Collaborative Learning: Leveraging Concept Mapping and Cognitive Flexibility Theory

Collaborative Learning: Leveraging Concept Mapping and Cognitive Flexibility Theory

Chaka Chaka (Walter Sisulu University, South Africa)
DOI: 10.4018/978-1-59904-992-2.ch008
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Abstract

This chapter explores the interface between collaborative learning (CL), concept mapping (CMing) and cognitive flexibility theory (CFT). The major argument of the chapter is that concept maps (CMs) are versatile and multi-purpose tools with cross-disciplinary applications. In view of this, the chapter reports on 15 research studies to serve a dual purpose: to support its argument and to demonstrate the link between CL and CMing on the one hand, and between CMing/CL and CFT on the other hand. The focal points of the chapter are: CMs as tools for supporting and facilitating CL; CMs as assessment tools in CL environments; CMs as drivers for collaborative curricular initiatives; CMs as higher-order thinking and problem solving tools; and CL/CMs and CFT.
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Introduction

Collaborative learning (CL) lies at the heart of collective learner-directed learning approaches. It represents a major shift away from teacher-dominated learning approaches to a more egalitarian view of learning. It is a methodological innovation which encourages a co-production of knowledge, a co-determination of meaning, collective problem solving, and multiple perspectives among learners and between learners and teachers. It also enhances cognitive skills and harnesses different learning styles. Above all, CL serves as an antidote to individualistic and competitive winner-takes-all learning tendencies. As such, it fosters a communitarian spirit and a sense of togetherness among learners. Most importantly, it acts as a vehicle for navigating and bridging cultural diversity and linguistic pluralism.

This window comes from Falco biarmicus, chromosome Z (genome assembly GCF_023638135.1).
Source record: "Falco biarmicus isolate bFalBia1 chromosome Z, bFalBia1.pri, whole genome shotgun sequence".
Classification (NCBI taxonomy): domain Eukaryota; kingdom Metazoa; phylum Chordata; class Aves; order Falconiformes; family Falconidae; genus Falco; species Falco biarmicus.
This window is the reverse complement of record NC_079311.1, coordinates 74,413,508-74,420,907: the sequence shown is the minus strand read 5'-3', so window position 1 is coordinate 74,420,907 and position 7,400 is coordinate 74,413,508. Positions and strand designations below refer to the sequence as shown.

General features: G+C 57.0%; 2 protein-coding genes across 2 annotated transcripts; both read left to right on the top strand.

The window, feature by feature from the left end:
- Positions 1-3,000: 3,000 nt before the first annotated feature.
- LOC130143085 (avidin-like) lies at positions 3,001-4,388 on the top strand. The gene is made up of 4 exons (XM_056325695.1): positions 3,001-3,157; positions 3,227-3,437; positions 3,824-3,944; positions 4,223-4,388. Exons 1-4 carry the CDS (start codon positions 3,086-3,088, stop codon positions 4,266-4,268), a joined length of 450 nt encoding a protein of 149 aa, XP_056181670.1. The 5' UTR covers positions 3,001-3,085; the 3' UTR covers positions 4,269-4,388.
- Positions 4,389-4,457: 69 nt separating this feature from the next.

It is against this background that both concept mapping (CMing) and cognitive flexibility theory (CFT) come into the picture. For example, CMing is used to generate ideas, design complex structures, communicate complex ideas and evaluate understanding or identify misunderstanding. Additionally, it promotes relational and critical thinking. It also helps abstract important information; organise and structure knowledge; integrate new knowledge with old knowledge; retain knowledge for longer spells; and apply knowledge to new contexts (Milam, Santo & Heaton, n.d.).

In this context, CFT espouses the view that learning is better leveraged through a variety of problems and cases. It argues that learners tend to acquire complex and ill-structured knowledge through multiple perspectives or multiple representations. It further maintains that the proof of the newly acquired knowledge lies in its successful application by learners to new and different knowledge domains. Thus, the multiple perspectives or representations of knowledge and the successful application of any knowledge to new contexts can be better facilitated by both CL and CMing. This is particularly so as CL leverages the collective views of several learners and since CMing encourages representing knowledge from different angles. On this basis, Figure 1 provides a CM outline of this chapter.

Figure 1.

Chapter outline represented through a concept map

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Collaborative Learning, Concept Mapping And Cognitive Flexibility Theory: Overview